An emergency Bill, the Data Retention and Investigatory Powers Bill, is due to pass through all its parliamentary stages between 15 and 17 July. The Bill aims to allow police and security agencies to have continued access to communications data in order to combat crime and terrorism. This Note summarises the background, the Bill and criticisms that have been made of it.Jump to full report >>
On 10 July 2014 the Government announced that emergency legislation would be introduced on access to telecommunications data. The Data Retention and Investigatory Powers Bill, with accompanying Explanatory Notes, was published in draft on 10 July. The final Bill, with further accompanying documents, was published and given first reading on 14 July. All remaining Commons stages were set for 15 July. The Lords will consider it on the two following days and it will return to the Commons if necessary on 17 July for consideration of Lords amendments (if any).
The Government argues that emergency legislation is needed to ensure that UK law enforcement and intelligence agencies can maintain their ability to access the telecommunications data they need to investigate criminal activity and protect the public. There is cross-party agreement on the need for the Bill.
In April 2014, the European Court of Justice declared invalid a Directive enabling communication service providers to retain communications data for law enforcement purposes for periods of between six months and two years. This Directive has been transposed into UK law by way of secondary legislation. The Bill provides powers to replace those 2009 Regulations.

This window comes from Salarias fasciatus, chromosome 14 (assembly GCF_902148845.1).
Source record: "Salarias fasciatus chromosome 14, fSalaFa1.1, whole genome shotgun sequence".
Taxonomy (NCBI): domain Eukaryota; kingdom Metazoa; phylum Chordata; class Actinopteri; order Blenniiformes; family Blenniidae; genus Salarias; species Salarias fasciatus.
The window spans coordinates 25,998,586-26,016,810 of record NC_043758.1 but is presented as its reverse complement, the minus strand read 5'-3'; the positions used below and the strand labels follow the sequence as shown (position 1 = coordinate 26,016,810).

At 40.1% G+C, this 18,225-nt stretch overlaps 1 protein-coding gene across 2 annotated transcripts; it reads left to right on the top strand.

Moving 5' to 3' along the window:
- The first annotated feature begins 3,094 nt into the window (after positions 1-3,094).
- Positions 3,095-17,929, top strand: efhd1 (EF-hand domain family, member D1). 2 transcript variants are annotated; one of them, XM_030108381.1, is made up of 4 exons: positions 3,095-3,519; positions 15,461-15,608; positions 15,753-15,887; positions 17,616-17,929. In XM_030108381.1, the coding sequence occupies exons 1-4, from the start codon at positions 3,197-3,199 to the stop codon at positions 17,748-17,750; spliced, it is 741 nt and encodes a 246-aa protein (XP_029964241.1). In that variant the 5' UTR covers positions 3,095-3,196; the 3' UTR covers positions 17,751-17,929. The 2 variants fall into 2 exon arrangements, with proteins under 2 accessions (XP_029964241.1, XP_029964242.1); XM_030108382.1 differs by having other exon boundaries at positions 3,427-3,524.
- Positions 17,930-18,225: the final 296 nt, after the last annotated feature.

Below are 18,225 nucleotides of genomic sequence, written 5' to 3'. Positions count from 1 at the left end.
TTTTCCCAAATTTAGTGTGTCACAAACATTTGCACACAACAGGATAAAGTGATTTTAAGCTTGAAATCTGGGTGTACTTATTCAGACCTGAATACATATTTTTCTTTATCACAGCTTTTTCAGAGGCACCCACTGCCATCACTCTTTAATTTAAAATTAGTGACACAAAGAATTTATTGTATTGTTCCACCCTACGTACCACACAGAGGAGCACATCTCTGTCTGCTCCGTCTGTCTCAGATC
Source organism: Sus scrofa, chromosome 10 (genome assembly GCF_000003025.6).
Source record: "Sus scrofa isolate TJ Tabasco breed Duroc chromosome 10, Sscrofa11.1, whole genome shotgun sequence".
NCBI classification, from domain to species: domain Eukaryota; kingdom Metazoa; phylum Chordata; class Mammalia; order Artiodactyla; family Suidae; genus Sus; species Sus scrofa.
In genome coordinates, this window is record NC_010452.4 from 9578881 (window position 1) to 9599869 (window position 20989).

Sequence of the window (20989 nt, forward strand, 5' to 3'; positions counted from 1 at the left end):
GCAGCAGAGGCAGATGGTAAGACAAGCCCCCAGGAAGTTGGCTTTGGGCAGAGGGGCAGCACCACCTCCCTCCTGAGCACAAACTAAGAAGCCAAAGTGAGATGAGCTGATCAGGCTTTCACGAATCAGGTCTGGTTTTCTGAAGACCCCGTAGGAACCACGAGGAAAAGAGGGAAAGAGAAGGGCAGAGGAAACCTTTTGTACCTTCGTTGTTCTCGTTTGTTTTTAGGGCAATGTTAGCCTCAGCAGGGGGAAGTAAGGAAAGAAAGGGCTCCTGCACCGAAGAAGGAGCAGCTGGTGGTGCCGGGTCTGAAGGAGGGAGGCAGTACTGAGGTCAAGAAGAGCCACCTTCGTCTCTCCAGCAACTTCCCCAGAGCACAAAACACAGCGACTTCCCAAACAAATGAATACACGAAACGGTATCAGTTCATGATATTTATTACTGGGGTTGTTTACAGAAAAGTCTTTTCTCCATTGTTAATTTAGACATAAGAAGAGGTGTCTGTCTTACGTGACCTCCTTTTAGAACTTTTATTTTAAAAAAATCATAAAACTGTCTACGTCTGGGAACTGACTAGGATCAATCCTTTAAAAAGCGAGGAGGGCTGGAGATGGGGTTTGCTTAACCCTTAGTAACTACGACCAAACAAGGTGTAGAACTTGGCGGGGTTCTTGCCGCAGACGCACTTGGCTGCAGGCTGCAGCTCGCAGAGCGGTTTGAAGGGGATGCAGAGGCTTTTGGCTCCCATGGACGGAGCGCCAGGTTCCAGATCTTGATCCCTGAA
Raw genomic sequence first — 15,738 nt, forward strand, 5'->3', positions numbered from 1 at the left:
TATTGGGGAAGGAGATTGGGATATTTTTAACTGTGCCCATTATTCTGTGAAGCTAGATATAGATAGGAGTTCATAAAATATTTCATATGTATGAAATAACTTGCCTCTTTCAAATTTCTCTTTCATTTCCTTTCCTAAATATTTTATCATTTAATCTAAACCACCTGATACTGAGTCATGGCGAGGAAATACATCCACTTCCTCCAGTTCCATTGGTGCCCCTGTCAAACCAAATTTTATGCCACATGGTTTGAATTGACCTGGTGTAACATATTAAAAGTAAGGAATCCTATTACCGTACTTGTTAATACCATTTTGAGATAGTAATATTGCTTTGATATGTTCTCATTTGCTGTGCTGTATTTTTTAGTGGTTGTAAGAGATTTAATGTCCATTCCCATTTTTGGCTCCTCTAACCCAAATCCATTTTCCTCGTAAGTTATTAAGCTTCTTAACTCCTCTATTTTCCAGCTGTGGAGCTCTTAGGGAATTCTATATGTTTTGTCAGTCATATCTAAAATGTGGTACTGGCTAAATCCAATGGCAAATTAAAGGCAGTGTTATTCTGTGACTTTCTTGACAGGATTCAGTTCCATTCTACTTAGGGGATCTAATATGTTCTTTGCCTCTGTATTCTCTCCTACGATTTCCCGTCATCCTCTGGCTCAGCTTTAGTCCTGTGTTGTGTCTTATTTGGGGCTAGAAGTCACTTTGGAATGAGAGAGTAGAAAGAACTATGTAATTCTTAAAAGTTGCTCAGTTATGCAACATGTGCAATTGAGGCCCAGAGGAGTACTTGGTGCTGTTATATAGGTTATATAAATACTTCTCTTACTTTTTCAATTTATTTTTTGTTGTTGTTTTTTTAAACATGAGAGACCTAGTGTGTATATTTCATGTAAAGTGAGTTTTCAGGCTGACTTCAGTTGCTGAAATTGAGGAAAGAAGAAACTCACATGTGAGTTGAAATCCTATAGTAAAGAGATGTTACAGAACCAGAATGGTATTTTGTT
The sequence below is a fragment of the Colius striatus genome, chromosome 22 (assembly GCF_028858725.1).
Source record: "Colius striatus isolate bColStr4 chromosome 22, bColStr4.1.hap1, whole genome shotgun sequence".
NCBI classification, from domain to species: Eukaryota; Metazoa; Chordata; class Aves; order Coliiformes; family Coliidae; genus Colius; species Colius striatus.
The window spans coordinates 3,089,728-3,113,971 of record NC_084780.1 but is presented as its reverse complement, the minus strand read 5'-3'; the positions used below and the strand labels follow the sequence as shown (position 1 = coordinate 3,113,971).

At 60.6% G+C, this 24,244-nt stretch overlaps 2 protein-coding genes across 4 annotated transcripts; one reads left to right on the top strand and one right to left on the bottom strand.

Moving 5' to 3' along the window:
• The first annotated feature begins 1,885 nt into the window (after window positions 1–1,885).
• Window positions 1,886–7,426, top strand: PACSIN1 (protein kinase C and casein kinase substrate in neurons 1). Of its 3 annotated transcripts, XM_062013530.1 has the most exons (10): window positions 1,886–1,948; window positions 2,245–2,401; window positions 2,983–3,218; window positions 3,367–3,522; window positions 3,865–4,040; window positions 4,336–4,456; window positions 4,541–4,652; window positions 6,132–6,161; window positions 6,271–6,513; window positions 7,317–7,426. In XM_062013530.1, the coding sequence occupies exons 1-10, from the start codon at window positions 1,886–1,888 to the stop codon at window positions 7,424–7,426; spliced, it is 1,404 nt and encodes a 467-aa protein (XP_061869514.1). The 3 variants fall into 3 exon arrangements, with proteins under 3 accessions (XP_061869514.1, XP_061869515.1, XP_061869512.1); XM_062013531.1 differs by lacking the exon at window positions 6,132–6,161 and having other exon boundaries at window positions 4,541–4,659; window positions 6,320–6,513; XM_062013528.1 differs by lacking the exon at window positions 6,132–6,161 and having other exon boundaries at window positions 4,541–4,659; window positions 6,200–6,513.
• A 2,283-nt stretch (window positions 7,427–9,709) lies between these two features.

The ability to access content (rather than metadata) requires a warrant signed by a Secretary of State. The Bill amends the Regulation of Investigatory Powers Act 2000 (RIPA) to put beyond doubt that requests for interception and communications data to overseas companies that are providing communications services within the UK are subject to the legislation.
At the same time the Prime Minister announced other measures, including a review of RIPA with a view to reforming and updating it, the establishment of a Privacy and Civil Liberties Oversight Board, annual “transparency reports” on the use of surveillance powers and a restriction on the number of public bodies able to request communications data.
This note summarises the background, the Bill and criticisms that have been made of it.
Commons Briefing papers SN06934
Author: Philip Ward